The long and lonely political journey of Malcolm Fraser

From boyhood to late in life, Malcolm Fraser always seemed to be slightly removed from those around him. AAP/Tim Dornin

It was the greatest political transformation of any major Australian public figure in modern times. Malcolm Fraser, “the crazy grazier” who in 1975 did whatever it took to “rescue” the nation from its first federal Labor government in almost a quarter of a century, moved progressively away from the party for whom he had once been a conquering hero.

The drift from the Liberal Party began as soon as Fraser exited the parliament in the wake of his government’s 1983 election defeat. And as the years rolled by, it picked up pace.

Having been granted life membership of the party in 2000, the honour came to mean little, if anything, to him. Following Tony Abbott’s ascension to the leadership in December 2009, Fraser terminated that membership because he believed the party to which he had devoted his best years had lost its right to call itself “liberal” and had become “a party of fear”.

Fraser’s ideological shift continued even after that, as he moved into his 80s. By 2014, in his book Dangerous Allies, he argued for Australia to end its alliance with the United States – an alliance that is a fundamental and unshakable tenet of his old party’s comprehension of the nation’s place in the world. It had once also been a bedrock element of his own approach to world affairs.

By then, Fraser’s estrangement from the Liberals had itself become a fundamental feature of public debate. The rift had deepened with his long-running criticisms of the party’s approach to asylum seekers, multiculturalism, Asian immigration and a range of defence and foreign policy issues, especially its willingness to participate in the 2003 invasion of Iraq.

From party leader to exile

The transition from hate figure for the Labor Party and its supporters to advocate for many policies that are to the left of the contemporary ALP will long be a subject for examination and discussion. Fraser argued that he hadn’t changed; it was the Liberal Party that had changed. A more credible assessment is that both had changed.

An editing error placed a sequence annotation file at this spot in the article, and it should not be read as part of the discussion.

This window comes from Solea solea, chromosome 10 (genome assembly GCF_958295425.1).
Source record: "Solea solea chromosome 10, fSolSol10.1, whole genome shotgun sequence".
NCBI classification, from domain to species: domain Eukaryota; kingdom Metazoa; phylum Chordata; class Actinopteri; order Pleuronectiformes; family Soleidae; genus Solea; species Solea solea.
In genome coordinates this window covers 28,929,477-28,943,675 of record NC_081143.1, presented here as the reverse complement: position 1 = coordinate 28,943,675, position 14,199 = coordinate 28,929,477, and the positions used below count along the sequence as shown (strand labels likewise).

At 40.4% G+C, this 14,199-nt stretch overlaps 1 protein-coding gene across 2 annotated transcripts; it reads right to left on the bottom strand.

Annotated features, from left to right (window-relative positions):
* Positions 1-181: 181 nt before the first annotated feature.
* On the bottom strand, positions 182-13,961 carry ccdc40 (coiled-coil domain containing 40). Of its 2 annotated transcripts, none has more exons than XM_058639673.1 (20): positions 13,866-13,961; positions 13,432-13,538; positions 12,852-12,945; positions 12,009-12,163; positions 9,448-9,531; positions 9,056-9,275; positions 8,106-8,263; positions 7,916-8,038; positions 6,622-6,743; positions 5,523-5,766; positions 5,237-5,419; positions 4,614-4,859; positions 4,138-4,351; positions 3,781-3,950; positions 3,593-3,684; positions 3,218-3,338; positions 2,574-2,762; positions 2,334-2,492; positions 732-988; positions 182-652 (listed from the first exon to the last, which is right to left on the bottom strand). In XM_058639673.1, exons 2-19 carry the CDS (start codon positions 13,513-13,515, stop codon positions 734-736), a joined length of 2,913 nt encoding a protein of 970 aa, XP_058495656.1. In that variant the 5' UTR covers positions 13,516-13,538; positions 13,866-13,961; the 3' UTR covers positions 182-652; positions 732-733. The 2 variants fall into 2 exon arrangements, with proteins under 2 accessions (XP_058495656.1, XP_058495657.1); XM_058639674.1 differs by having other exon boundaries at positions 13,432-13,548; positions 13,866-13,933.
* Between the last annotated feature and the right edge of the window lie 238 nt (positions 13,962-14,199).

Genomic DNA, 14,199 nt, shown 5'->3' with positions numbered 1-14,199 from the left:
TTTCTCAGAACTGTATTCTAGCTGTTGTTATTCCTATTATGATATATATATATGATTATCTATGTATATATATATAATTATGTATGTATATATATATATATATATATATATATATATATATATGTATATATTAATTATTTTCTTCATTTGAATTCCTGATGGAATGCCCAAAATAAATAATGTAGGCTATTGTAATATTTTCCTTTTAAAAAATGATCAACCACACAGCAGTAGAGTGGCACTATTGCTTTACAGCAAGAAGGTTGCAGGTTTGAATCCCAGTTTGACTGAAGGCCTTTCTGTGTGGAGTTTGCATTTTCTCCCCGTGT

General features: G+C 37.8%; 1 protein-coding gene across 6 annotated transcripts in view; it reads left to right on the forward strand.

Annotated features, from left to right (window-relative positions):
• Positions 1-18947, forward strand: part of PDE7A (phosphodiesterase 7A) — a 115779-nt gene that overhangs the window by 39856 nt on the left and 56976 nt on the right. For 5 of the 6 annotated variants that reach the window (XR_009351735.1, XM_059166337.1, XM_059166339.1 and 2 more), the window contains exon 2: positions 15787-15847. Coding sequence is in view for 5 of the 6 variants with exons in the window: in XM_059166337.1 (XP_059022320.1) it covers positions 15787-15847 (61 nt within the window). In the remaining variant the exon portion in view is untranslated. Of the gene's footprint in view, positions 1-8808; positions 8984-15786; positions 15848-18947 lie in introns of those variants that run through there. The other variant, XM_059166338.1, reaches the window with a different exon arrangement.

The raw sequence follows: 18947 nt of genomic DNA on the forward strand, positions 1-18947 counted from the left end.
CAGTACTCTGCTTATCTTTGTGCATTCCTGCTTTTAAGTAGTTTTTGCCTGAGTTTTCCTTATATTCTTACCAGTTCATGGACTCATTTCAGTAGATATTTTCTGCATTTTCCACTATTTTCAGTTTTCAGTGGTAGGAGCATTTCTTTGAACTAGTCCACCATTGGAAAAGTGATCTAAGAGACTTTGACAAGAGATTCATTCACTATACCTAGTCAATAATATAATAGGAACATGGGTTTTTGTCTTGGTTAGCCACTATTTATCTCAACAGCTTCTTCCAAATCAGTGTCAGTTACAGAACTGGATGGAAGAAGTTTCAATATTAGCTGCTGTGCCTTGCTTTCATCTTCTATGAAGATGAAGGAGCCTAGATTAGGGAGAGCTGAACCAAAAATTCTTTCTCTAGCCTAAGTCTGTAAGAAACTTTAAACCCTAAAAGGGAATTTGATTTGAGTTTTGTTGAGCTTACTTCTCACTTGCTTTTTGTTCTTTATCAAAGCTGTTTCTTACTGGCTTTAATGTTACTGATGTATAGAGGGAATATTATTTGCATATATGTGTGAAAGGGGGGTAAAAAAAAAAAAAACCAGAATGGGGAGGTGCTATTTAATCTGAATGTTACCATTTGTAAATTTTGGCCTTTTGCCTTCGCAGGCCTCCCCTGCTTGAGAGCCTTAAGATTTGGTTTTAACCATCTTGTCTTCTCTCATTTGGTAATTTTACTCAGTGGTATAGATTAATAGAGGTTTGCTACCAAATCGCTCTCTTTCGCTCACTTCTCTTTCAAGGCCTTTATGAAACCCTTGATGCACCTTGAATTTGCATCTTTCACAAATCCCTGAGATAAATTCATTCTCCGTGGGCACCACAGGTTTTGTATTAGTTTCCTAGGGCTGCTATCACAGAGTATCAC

Fraser was a unique combination as a politician. He possessed a fierce will to power. To satisfy that, he devoted himself to mastering the nation’s formal political structures.

Essentially, in 1975 Fraser took over the Liberal Party on his second attempt to unseat Billy Snedden as leader and then forced the Queen’s representative, Sir John Kerr, to bend the Constitution to conform to his ambition. In order to attain the power that he regarded as his party’s natural right over an unworthy and illegitimate Labor administration, he was willing to put at risk Australia’s social order.

Yet, throughout his prime ministership and his lifetime, Fraser’s chief public policy concerns were personal, ethical and social. The “hard” policy areas of financial, industrial, trade and labour relations reform – what might be regarded as the biggest pieces of machinery of government and the economy – did not animate him in the way that multiculturalism, migration, refugee resettlement, the environment and Indigenous affairs did.